ALBANY, N.Y. | The landmark federal health reform care bill being negotiated in Washington is heating up New York politics, pitting the state’s two top Democrats against each other and giving Republicans an opportunity to snipe at a side deal that swayed a key vote in the U.S. Senate.
Gov. David A. Paterson and Sen. Charles E. Schumer are at odds over how good - or bad - the Senate version of the bill is for New York. And the Republican is trying to enlist Democratic Attorney General Andrew M. Cuomo to help dismantle the bill by challenging a big break given to Nebraska.
“It leaves New York in the lurch,” Mr. Paterson told the Associated Press. “I don’t think anyone with any integrity can deny that’s what’s going on. … We’ll lose over $1 billion dollars if they don’t fix that health care reform act.”
The Democratic governor cited a proposed lower rate of federal reimbursement for New York’s Medicaid services to the poor. Because the program is relatively generous, reimbursements under the Senate version would be less than for most other states and below the national average.
But Mr. Schumer said in an interview that the only specific item Mr. Paterson refers to is $400 million in federal stimulus money for Medicaid.
He said that’s funding Mr. Paterson “wanted to take from the counties and give to Albany. And we protected the counties because New Yorkers would rather the money go directly to counties rather than to Albany, where they often never see it again.”
Mr. Schumer also said Mr. Paterson is counting as cuts items included in the House version of the bill, but not the Senate’s.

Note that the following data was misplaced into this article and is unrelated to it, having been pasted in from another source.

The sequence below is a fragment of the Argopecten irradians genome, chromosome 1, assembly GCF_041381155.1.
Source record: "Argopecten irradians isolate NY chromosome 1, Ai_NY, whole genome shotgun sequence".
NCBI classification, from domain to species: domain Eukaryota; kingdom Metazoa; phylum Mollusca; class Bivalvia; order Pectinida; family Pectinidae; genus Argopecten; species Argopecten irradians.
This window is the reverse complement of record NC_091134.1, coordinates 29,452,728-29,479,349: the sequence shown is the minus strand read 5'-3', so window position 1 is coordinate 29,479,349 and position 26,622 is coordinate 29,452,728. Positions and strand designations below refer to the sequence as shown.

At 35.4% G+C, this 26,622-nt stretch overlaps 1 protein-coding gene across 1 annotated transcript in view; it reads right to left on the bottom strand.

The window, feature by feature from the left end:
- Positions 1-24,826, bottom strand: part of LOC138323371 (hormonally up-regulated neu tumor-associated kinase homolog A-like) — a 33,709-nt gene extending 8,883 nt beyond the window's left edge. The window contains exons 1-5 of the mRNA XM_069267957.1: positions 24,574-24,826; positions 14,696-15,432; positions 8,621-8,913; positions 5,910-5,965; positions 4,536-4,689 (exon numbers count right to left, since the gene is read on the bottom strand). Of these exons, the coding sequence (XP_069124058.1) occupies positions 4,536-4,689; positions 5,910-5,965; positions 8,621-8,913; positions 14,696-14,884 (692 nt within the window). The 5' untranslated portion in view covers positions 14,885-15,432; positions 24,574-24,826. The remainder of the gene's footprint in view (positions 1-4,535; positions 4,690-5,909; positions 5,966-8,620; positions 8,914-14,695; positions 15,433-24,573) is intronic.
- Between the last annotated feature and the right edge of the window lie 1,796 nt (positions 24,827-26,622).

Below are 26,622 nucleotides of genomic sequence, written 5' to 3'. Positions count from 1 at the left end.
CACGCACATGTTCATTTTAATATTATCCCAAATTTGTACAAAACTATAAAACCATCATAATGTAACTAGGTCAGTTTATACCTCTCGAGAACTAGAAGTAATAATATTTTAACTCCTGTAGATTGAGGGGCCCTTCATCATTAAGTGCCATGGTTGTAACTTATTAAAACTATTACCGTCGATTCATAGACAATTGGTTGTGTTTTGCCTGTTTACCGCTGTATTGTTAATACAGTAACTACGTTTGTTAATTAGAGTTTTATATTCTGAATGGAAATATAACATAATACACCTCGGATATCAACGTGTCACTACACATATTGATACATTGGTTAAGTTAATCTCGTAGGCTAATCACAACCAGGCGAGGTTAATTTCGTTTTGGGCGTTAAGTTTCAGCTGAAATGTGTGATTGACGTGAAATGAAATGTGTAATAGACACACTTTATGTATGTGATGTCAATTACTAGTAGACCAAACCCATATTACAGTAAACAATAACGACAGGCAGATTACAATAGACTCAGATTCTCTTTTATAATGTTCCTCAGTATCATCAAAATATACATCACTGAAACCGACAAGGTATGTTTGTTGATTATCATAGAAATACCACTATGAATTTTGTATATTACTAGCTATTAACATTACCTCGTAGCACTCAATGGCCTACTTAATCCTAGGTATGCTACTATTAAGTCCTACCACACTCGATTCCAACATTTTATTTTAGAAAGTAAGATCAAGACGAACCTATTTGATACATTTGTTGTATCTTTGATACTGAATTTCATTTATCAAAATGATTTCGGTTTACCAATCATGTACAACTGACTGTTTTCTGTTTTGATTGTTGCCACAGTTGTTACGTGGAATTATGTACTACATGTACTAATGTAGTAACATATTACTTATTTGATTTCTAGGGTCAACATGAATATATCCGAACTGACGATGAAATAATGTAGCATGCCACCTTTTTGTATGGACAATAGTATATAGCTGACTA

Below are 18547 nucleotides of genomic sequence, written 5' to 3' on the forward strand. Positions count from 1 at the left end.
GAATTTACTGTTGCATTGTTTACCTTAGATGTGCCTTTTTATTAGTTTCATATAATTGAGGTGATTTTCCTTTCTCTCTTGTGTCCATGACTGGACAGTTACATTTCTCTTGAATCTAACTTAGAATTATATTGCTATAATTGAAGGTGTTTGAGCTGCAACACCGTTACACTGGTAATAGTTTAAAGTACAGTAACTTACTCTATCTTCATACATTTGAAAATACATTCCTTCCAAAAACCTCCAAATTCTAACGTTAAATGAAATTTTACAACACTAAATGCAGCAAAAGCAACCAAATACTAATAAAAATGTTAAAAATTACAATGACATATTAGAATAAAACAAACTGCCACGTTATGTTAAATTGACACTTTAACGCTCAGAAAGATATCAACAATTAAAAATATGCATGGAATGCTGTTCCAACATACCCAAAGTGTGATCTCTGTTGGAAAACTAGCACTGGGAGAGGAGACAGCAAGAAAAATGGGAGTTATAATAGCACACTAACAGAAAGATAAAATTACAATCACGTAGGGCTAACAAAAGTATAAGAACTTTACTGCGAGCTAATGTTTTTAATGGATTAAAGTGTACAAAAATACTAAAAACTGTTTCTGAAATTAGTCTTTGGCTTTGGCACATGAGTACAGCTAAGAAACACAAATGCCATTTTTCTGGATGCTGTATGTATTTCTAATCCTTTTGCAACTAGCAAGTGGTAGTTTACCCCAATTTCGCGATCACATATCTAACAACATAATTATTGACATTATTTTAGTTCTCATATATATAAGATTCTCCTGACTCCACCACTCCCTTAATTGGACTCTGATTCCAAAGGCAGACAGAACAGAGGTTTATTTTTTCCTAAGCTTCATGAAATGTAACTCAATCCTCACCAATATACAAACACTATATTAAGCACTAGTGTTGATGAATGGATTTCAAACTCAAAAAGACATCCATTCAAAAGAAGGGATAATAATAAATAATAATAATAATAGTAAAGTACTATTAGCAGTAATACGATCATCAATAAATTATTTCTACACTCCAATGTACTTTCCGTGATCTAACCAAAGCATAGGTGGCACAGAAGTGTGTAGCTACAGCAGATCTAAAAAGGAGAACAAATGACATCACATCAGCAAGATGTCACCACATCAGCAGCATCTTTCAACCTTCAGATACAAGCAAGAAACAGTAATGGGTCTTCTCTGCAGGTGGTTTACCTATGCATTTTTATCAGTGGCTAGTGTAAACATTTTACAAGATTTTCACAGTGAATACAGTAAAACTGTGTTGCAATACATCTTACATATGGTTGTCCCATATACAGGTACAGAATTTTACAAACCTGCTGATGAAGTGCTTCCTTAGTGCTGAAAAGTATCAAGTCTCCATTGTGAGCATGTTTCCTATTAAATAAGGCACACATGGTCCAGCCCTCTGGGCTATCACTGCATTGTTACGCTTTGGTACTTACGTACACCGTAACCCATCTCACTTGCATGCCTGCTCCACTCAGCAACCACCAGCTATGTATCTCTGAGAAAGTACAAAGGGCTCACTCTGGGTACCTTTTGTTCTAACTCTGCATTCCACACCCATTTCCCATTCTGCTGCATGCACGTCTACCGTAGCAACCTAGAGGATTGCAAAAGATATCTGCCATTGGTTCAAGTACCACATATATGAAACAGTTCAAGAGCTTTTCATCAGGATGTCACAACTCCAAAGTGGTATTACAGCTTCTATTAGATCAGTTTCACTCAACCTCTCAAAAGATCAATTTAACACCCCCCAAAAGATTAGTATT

He pointed to New York’s wins in the Senate version: Fending off a cut in $30 billion for teaching hospitals statewide, protecting 800,000 seniors from Medicare cuts, and funding health centers in rural areas where there is a severe need for medical care. He said he will work for more as a conference committee works out a compromise version of the bills passed in the House and Senate.
State Senate Republican leader Dean Skelos of Nassau County joined the fray last week. He formally asked the state to join seven others considering a challenge to the so-called Nebraska compromise that helped secure Democratic Sen. Ben Nelson’s support in a vote that blocked a GOP filibuster. The deal included an amendment to the bill that shields his state from the expected $45 million annual cost of expanding Medicaid programs.
“An unfair federal Medicaid reimbursement level already shortchanges our state,” Mr. Skelos stated in his request. “And now, because of a questionable vote-buying deal, that burden could increase significantly.”
“New York should join other states in any legal challenge to a Washington deal that could only add to New York’s tax burden and fiscal problems,” he said. “The taxpayers deserve no less.”
As the state’s lawyer, Mr. Cuomo is reviewing the request, forcing the popular Democrat into a dicey political spot between Mr. Schumer, the state’s most influential Democrat, and Mr. Paterson, who Mr. Cuomo may challenge for governor next year.
South Carolina, Alabama, Colorado, Michigan, North Dakota, Texas and Washington state - all with Republican attorneys general - are jointly taking a look at the deal.